The news was this morning that a fellow was momentarily richer than Bill Gates, by a cool factor of a million or so, thanks to a small accounting mistake by PAYPAL. His account was worth more than 5000 times the US national debt.
Indeed, in one interview I saw mentioned, he did say that had this been for real, he’d have paid down the US national debt.
Sounds good and patriotic, except… could he?
Suppose you come into possession of 92 quadrillion dollars. The 16 trillion dollar debt (and then some) of the United States is just small change for you. Paying it down basically means buying the debt from debtholders.
Well, first of all, what if they don’t want to sell? There is a reason why the US can borrow so cheaply: US government bonds are a good, safe, secure form of investment. People who put their money into bonds do so for a reason, and not because there isn’t a demand for the bonds they hold.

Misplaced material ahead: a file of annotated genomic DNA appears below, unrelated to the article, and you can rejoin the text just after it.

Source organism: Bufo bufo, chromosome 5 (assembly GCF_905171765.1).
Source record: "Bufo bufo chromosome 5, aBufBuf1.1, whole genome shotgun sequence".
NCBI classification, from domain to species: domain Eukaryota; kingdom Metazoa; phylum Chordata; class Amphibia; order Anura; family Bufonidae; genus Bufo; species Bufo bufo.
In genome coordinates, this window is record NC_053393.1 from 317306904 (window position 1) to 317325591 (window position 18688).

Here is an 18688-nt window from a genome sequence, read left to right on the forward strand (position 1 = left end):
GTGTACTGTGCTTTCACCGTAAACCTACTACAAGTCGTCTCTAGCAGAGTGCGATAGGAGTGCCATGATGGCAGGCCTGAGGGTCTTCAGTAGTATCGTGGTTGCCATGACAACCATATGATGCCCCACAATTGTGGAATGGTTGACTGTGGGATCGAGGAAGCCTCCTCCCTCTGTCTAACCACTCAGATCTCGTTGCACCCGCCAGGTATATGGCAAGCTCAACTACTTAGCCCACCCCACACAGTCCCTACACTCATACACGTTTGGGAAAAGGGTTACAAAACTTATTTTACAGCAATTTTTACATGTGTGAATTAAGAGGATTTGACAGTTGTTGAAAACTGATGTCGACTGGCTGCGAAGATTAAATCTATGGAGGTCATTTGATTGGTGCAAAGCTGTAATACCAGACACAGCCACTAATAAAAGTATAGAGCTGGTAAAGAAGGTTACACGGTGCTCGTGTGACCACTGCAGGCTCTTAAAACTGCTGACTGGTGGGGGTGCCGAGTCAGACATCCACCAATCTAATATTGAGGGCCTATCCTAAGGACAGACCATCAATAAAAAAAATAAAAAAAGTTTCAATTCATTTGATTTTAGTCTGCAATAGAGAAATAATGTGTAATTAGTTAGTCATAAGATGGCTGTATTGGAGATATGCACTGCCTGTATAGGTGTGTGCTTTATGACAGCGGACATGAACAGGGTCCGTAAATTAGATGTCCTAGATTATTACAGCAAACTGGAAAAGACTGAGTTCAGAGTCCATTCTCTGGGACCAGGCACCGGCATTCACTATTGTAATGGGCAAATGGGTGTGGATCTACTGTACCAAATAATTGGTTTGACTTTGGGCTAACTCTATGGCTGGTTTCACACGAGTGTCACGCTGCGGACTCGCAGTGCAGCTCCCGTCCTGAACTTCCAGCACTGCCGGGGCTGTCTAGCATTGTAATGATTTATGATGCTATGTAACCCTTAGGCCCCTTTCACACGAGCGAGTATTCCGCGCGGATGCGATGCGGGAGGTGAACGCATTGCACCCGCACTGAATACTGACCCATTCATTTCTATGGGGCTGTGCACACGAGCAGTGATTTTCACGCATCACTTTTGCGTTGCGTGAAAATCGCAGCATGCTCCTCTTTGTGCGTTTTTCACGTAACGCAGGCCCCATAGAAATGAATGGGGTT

Creating demand would drive down interest rates even more. By making the bonds scarce, you’d encourage people to buy them even at 0 or negative interest rates. Which would only encourage the US government to borrow more.
The deficit problem, after all, isn’t solved: there is still a fundamental imbalance between the governent’s revenues and expenses.
Continuing issuance of bonds by the government leads to inflation. This is a good thing insofar as debt is concerned, as debt can be inflated away, but with so much money available (your 92 quadrillion dollars), the situation can quickly become unstable, and hyperinflation may set in.
Ultimately, your noble attempt to help the US out of its debt crisis will result in a worthless currency, a collapsed economy, and the remainder of 92 quadrillion in your pocket, which may not even be enough to buy a loaf of bread.
Perhaps it was a good thing, then, that this was just a quickly corrected accounting glitch.